The spectral coverage of the PACS instrument includes several of the most important cooling lines in the atomic and ionized ISM, most notably [CII]157.7 μm, [OI]63.2 μm, [OIII]88.4 μm, [NII]121.9 μm and 205 μm (and all outside the wavelength range of the Spitzer IRS spectrometer). Even with this limited set of lines the range of astrophysical applications is broad, including mapping of the cooling rates and derived UV radiation intensities in active star-forming regions and the more quiescent ISM, testing and calibrating fine-structure lines such as [CII] 158 μm as a star-formation diagnostic, and constraining the metal abundance scale in HII regions.
The [CII]158 and [OI]63 lines dominate the cooling of the warm neutral medium in normal galaxies. Photoelectrons liberated from dust grains by UV photons provide the heat input for the gas (e.g., Hollenbach & Tielens 1999, Rev Mod Phys, 71, 173). The heating is relatively inefficient (0.1 - 1%), with the efficiency determined mainly by the ratio of UV radiation field to gas density (G0/n). Observations of the FIR cooling lines in representative samples of local star-forming galaxies were pioneered with ISO (e.g., Malhotra et al. 1997, ApJ, 491, L27; 2001, ApJ, 561, 766; Contursi et al. 2002, AJ, 124, 751). These studies clearly showed that (1) while the [CII]158 emission dominates the line cooling, the ratio of [CII]/FIR decreases by more than an order of magnitude (from 0.004 to less than 0.0004) for galaxies with high luminosity and/or warm dust temperatures, (2) the [OI]63/[CII]158 flux ratio ranges from 0.2 - 2, with [OI] taking over as the primary coolant for the high luminosity, warm sources, and (3) the [CII]/PAH ratios show no such trends with dust temperature or luminosity. These results are broadly consistent with a model that explains the ISM as having a diffuse or cirrus-like component, where [CII] often dominates the cooling and the smallest grains provide the bulk of the heating, and having an ``active'' component, where [OI]63 is stronger than [CII]158. The mechanism responsible for heating these ``active'' regions is uncertain, but shock heating is one candidate, and energy injection from deeply embedded star formation in dense regions is another. Unfortunately the poor spatial resolution of ISO and the small samples of detected sources make direct comparisons to models extremely difficult (e.g., Kaufman et al. 1999, ApJ, 527, 795; Contursi et al. 2002).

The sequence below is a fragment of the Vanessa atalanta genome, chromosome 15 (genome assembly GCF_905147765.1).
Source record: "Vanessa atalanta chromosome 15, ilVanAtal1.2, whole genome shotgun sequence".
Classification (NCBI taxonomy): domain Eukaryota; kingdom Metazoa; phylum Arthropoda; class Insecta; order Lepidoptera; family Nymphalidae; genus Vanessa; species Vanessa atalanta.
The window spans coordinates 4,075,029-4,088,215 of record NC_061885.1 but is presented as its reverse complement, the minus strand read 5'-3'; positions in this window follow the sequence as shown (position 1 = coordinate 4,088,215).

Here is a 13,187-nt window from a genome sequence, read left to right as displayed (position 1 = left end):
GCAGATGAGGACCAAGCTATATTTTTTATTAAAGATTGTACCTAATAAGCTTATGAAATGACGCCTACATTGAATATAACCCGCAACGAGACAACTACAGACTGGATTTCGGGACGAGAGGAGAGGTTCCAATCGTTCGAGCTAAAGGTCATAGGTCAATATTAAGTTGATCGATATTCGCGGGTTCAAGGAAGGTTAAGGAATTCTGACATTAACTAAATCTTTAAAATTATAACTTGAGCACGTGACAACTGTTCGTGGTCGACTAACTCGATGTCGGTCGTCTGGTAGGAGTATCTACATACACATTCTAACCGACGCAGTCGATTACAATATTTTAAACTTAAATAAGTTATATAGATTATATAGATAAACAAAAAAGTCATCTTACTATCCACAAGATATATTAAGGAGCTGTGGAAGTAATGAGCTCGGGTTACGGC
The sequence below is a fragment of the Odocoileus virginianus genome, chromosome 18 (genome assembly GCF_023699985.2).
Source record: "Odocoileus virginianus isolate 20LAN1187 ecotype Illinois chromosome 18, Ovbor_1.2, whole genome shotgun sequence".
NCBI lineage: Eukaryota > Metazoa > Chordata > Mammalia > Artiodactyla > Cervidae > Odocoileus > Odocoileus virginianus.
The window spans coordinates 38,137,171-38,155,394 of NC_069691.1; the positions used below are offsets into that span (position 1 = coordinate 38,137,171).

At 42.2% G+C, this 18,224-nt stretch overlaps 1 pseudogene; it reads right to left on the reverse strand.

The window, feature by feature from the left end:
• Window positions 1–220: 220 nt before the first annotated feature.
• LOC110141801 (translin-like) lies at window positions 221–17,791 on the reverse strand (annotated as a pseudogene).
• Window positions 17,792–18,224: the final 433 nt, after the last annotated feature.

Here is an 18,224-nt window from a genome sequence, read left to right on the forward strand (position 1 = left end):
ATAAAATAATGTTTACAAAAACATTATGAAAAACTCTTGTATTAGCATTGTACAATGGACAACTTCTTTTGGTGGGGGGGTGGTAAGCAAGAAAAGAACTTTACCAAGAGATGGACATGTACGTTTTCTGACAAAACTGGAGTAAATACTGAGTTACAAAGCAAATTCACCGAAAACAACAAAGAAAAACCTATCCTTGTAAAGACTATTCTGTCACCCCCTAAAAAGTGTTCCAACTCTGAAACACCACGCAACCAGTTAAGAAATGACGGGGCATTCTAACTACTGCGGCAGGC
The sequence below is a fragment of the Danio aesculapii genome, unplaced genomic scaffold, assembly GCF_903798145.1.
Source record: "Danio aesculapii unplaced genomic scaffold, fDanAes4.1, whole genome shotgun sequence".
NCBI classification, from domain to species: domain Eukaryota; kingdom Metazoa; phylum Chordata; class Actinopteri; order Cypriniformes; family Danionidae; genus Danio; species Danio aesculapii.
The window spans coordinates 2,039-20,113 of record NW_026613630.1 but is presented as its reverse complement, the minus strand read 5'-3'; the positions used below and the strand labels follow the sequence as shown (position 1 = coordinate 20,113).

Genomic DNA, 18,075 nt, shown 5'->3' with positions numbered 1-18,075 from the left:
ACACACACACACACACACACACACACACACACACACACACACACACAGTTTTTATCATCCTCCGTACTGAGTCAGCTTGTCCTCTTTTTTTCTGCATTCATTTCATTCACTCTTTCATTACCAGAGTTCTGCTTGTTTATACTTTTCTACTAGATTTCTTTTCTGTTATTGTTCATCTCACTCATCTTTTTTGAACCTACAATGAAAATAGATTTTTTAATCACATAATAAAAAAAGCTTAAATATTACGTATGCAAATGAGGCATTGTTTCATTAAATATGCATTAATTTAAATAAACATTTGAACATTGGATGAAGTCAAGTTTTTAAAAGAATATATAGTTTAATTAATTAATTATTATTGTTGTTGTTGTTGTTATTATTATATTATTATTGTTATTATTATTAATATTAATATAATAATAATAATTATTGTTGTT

Herschel promises to revolutionize the study of the energetics of the neutral ISM in nearby galaxies. The combination of Herschel, Spitzer, and SINGS ancillary data will trace in a comprehensive way the heating and cooling paths for the gas and dust at similar spatial resolutions. The combination of Herschel and Spitzer spectra provides critical measurements of the physical conditions in the ISM -- temperatures, densities and pressures, local UV radiation strength, and hardness -- this ultimately constrains the clumping of the gas on scales much smaller than the Herschel or Spitzer beams. Fitting the observed line fluxes to photodissociation region and shock models (Kaufman et al. 2006, ApJ, 644, 283), will isolate the dominant heating processes in nuclear, arm, and interarm regions. As with the galaxy selection, a statistically robust target sample spanning a wide range of physical properties is critical; our subset of optically-selected and IRAC/MIPS-selected spectroscopic targets cover the maximum ranges of metallicity, luminosity, surface brightness, extinction, ionization, H2/HI fraction, 8 micron/24 micron ratio, and radiation field strengths and shapes avaiable in the parent SINGS sample.